BOOK REVIEW : Household Skirmishes Over Vietnam War : THE NIGHT TRAVELLERS<i> by Elizabeth Spencer</i> Viking $19.95, 355 pages


If the U.S. engagement in Vietnam was a war half-fought, the activist war resistance was a revolution half-fought. For those on the opposing extremes, there was something in common; the sense of a process painfully arrested. Like fuel injected but not burned up, it left a noxious residue, a bitter taste of incompletion.

In “The Night Travellers,” set in the late ‘60s and early ‘70s, Elizabeth Spencer suggests something of this; a poisonous cloud that neither precipitates nor disperses. To do so, she contaminates the telling; deliberately, I think. In her story of a family divided by generation and by the war, Spencer’s writing undergoes a kind of maiming. It stumbles, wanders, repeats, and lurches from poetic suggestiveness to taut clarity to blatant clumsiness.

Evoking the disorientation of the times and the bleak extremism that erupted after a long, perhaps smug, sense of national amelioration, Spencer has wedged burrs under her tongue. It is an odd, risky venture, and to my mind, it does not work.

In the first part of “The Night Travellers,” set in a North Carolina college town, we read of Kate Harbison, a researcher in a local chemical laboratory, and of her daughter, Mary Kerr, who becomes a dancer. Kate, a farmer’s daughter, married into a prominent local family; she is widowed when her husband dies of a heart attack. She is attractive and ambitious, she is also a veritable spider.


Her research involves deadly war chemicals. She had been jealous of her husband’s love for their daughter. When he dies of a heart attack after watching Mary dance for him on a hot day, Kate blames her. Later, she has Mary’s kitten killed.

These poisonous bits alternate with stretches of almost-saccharine narrative. The effect is sickly and disquieting; an awkward mangling of grandiloquent cliches, as if Kate were doing the narration. Of her dead husband we read: “Kind and intelligent, he had a manner of being well born.” Of a professor who returned to the college after working in the government, we read: “He had become a legend of endless brilliance, drawn to Washington on wings of numberless honors.”

The professor works against the war. Jeff Blaise, his disciple, becomes Mary Kerr’s lover; he will join the peace movement and go underground. Kate, jealous of her daughter, tries to seduce him and fails. She marries Fred, a powerful financier who shares her hatred of war resisters.

The second part of the book takes place in Canada, where Mary finds refuge after Jeff goes into hiding. She struggles to support herself and their baby, Kathy; she works with a small dance group. At one point, cut off from Jeff, she attempts suicide. Kate and Fred take Kathy; when Mary has recovered, she goes to their house to “kidnap” her. In fact, no kidnaping is necessary; the notion is part of the imagery used to suggest the violence of America’s divisions.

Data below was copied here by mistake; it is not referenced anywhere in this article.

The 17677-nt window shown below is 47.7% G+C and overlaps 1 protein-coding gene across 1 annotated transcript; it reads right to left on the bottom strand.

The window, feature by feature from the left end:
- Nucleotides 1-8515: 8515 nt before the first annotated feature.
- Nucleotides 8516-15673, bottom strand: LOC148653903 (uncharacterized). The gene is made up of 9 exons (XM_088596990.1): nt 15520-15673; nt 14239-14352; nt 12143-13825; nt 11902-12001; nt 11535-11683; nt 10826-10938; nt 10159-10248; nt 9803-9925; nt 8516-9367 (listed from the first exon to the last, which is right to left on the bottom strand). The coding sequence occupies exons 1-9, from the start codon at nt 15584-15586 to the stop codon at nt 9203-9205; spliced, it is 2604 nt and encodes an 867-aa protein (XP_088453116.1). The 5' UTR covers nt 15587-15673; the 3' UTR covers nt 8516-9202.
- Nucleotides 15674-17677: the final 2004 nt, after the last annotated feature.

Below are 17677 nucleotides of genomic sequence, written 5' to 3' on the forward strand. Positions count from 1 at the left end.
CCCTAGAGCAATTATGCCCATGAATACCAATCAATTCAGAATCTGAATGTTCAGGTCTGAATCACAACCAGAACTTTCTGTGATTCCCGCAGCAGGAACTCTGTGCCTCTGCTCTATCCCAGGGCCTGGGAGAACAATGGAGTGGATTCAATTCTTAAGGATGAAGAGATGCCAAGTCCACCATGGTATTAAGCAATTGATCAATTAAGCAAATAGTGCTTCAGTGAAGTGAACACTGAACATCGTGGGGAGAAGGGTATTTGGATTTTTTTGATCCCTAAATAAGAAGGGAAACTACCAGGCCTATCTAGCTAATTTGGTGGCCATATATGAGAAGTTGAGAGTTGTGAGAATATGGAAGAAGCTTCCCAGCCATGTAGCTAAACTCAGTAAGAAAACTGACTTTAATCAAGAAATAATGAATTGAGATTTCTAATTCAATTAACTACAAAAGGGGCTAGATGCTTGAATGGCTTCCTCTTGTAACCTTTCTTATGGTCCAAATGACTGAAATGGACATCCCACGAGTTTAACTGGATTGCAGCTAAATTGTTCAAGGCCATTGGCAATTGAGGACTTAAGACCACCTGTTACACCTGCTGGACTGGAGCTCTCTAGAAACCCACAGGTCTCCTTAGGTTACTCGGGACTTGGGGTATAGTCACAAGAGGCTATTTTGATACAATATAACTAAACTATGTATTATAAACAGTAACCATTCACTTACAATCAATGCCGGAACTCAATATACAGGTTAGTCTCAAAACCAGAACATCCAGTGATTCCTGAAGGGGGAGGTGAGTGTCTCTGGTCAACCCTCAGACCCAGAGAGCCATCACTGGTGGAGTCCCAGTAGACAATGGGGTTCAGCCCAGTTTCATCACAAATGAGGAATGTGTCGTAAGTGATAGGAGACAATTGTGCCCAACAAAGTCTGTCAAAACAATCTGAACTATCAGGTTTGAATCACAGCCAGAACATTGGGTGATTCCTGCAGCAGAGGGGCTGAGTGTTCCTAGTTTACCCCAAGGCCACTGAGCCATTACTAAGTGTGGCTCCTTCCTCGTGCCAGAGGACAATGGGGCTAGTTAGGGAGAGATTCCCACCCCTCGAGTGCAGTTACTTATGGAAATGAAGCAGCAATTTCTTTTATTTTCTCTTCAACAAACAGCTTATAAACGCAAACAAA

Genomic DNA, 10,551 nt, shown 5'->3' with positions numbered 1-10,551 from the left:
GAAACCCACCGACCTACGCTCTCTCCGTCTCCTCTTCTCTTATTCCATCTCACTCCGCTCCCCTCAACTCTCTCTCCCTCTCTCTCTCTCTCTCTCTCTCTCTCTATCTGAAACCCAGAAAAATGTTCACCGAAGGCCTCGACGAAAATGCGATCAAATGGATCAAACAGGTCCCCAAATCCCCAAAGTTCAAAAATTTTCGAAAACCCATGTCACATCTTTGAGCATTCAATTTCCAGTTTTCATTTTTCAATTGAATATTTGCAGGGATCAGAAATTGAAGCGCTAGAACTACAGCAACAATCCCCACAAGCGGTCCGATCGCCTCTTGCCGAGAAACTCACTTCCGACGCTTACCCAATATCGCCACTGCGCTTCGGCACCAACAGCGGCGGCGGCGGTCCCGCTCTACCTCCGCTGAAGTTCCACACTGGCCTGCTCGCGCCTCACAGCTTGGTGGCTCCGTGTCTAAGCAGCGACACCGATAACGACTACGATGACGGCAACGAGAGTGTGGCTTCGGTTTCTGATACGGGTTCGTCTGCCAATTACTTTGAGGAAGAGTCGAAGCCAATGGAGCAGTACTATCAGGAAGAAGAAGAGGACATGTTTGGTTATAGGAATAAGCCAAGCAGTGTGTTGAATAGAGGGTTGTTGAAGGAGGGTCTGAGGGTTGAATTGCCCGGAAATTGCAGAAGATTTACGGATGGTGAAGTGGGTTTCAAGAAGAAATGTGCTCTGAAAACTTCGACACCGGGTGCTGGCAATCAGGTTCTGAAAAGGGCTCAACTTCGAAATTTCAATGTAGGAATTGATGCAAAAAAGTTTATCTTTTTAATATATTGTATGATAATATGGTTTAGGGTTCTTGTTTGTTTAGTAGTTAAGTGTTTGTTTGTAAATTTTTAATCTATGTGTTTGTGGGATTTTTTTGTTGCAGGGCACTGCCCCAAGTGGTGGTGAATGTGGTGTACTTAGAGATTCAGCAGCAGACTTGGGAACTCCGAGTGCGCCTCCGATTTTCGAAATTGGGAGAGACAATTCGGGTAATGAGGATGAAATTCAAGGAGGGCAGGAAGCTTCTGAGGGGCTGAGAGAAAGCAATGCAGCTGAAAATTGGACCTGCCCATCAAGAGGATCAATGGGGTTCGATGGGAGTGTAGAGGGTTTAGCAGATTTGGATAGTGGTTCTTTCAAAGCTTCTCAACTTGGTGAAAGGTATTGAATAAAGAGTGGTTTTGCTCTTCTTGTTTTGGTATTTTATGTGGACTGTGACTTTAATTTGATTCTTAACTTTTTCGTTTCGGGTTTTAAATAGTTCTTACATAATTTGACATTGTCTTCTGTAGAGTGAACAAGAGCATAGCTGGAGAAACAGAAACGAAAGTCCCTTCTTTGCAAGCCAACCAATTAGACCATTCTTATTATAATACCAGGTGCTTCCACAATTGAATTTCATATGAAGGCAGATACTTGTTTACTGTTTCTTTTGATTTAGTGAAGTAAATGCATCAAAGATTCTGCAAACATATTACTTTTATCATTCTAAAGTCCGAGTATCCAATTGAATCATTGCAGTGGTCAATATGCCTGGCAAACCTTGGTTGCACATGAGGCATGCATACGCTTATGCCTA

Jeff joins Mary in Canada--some of his loving letters to her had been intercepted by the reliably wicked Kate--and they live peacefully until he is arrested on a trip to the United States, and sent to Vietnam. His arrest is the result of pressure by the well-connected Fred.

Fred and Kate are grotesque archetypes. Kate is monstrously disjointed. She lives in a perpetual dream as the heroine of a Scott Fitzgerald story.

When she sees Fred playing with Kathy, she almost hits her; it is the same jealousy she displayed with her daughter and her first husband. “Lover into father,” she broods. “What right do they have to change like that? Children take what lovers have. They take it right away.”

Fred, more veiled, is equally vindictive toward the younger generation, as represented by Jeff. Together, the couple seems to stand for the sacrifice of America’s children--in Vietnam and perhaps since--by an older generation that does not want to relinquish its comforts and illusions. Jeff and Mary Kerr, accordingly, represent the sacrificed children.


Jeff is rendered as simplistically as Kate and Fred; he is tender, idealistic and highly responsible. He is not, however, a person; he is a showroom of moral decor. Mary, along with her baby, is the most humanly and effectively rendered of the four. In her Canadian isolation, in her effort to find a ground to stand on in this quagmire, she is a quiet symbol of generational pain.

Otherwise, “The Night Travellers” founders in its garish use of stereotypes, its touches of Gothic extremity, and the stylized banality and disjointedness with which it is told.

It aims, I think, for an effect similar to the carnivals in parts of Southern Europe, with their giant painted heads of papier-mache, bobbing and bowing to represent human vices and vanities.

With Spencer’s grotesques, we seldom get past the papier-mache.


Next: Judith Freeman reviews “Drinking Dry Clouds” by Gretel Ehrlich (Capra).